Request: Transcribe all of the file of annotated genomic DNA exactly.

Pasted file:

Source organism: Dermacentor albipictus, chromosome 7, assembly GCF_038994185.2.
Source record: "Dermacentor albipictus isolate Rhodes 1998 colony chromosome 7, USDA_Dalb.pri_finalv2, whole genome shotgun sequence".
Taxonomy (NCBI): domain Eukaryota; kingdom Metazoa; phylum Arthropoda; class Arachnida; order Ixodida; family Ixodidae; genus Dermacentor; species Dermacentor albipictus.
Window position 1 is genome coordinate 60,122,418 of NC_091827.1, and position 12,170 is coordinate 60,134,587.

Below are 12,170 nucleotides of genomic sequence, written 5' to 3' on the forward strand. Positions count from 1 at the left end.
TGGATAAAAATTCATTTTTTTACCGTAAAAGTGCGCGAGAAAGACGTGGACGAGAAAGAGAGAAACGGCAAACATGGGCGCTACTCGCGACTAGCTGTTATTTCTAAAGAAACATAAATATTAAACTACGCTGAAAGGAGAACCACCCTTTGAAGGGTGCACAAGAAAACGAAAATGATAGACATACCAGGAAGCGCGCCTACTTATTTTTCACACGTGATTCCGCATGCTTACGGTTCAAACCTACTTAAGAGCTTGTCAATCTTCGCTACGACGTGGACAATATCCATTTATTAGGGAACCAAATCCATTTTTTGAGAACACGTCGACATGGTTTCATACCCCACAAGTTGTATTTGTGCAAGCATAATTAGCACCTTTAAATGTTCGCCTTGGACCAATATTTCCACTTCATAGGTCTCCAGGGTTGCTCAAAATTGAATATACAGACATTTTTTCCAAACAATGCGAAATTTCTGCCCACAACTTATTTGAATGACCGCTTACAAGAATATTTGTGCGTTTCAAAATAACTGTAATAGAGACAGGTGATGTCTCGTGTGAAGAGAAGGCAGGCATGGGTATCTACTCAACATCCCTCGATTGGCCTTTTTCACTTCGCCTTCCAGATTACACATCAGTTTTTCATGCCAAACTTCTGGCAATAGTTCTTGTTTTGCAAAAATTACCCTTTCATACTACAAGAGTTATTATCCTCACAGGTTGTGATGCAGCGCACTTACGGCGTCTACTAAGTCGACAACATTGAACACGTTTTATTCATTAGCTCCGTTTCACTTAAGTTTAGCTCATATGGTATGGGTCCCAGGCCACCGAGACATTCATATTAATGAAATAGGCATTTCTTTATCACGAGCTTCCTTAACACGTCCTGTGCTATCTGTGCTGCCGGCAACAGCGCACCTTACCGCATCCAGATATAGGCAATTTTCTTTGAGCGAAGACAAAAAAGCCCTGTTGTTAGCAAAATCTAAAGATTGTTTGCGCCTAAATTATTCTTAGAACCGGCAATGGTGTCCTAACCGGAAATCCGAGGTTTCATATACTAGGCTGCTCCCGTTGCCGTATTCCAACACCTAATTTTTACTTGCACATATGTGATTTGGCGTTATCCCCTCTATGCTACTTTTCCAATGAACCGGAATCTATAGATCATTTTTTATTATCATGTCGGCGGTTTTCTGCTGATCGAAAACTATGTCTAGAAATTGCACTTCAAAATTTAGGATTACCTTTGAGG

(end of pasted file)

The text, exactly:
Source organism: Dermacentor albipictus, chromosome 7, assembly GCF_038994185.2.
Source record: "Dermacentor albipictus isolate Rhodes 1998 colony chromosome 7, USDA_Dalb.pri_finalv2, whole genome shotgun sequence".
Taxonomy (NCBI): domain Eukaryota; kingdom Metazoa; phylum Arthropoda; class Arachnida; order Ixodida; family Ixodidae; genus Dermacentor; species Dermacentor albipictus.
Window position 1 is genome coordinate 60,122,418 of NC_091827.1, and position 12,170 is coordinate 60,134,587.

Below are 12,170 nucleotides of genomic sequence, written 5' to 3' on the forward strand. Positions count from 1 at the left end.
TGGATAAAAATTCATTTTTTTACCGTAAAAGTGCGCGAGAAAGACGTGGACGAGAAAGAGAGAAACGGCAAACATGGGCGCTACTCGCGACTAGCTGTTATTTCTAAAGAAACATAAATATTAAACTACGCTGAAAGGAGAACCACCCTTTGAAGGGTGCACAAGAAAACGAAAATGATAGACATACCAGGAAGCGCGCCTACTTATTTTTCACACGTGATTCCGCATGCTTACGGTTCAAACCTACTTAAGAGCTTGTCAATCTTCGCTACGACGTGGACAATATCCATTTATTAGGGAACCAAATCCATTTTTTGAGAACACGTCGACATGGTTTCATACCCCACAAGTTGTATTTGTGCAAGCATAATTAGCACCTTTAAATGTTCGCCTTGGACCAATATTTCCACTTCATAGGTCTCCAGGGTTGCTCAAAATTGAATATACAGACATTTTTTCCAAACAATGCGAAATTTCTGCCCACAACTTATTTGAATGACCGCTTACAAGAATATTTGTGCGTTTCAAAATAACTGTAATAGAGACAGGTGATGTCTCGTGTGAAGAGAAGGCAGGCATGGGTATCTACTCAACATCCCTCGATTGGCCTTTTTCACTTCGCCTTCCAGATTACACATCAGTTTTTCATGCCAAACTTCTGGCAATAGTTCTTGTTTTGCAAAAATTACCCTTTCATACTACAAGAGTTATTATCCTCACAGGTTGTGATGCAGCGCACTTACGGCGTCTACTAAGTCGACAACATTGAACACGTTTTATTCATTAGCTCCGTTTCACTTAAGTTTAGCTCATATGGTATGGGTCCCAGGCCACCGAGACATTCATATTAATGAAATAGGCATTTCTTTATCACGAGCTTCCTTAACACGTCCTGTGCTATCTGTGCTGCCGGCAACAGCGCACCTTACCGCATCCAGATATAGGCAATTTTCTTTGAGCGAAGACAAAAAAGCCCTGTTGTTAGCAAAATCTAAAGATTGTTTGCGCCTAAATTATTCTTAGAACCGGCAATGGTGTCCTAACCGGAAATCCGAGGTTTCATATACTAGGCTGCTCCCGTTGCCGTATTCCAACACCTAATTTTTACTTGCACATATGTGATTTGGCGTTATCCCCTCTATGCTACTTTTCCAATGAACCGGAATCTATAGATCATTTTTTATTATCATGTCGGCGGTTTTCTGCTGATCGAAAACTATGTCTAGAAATTGCACTTCAAAATTTAGGATTACCTTTGAGG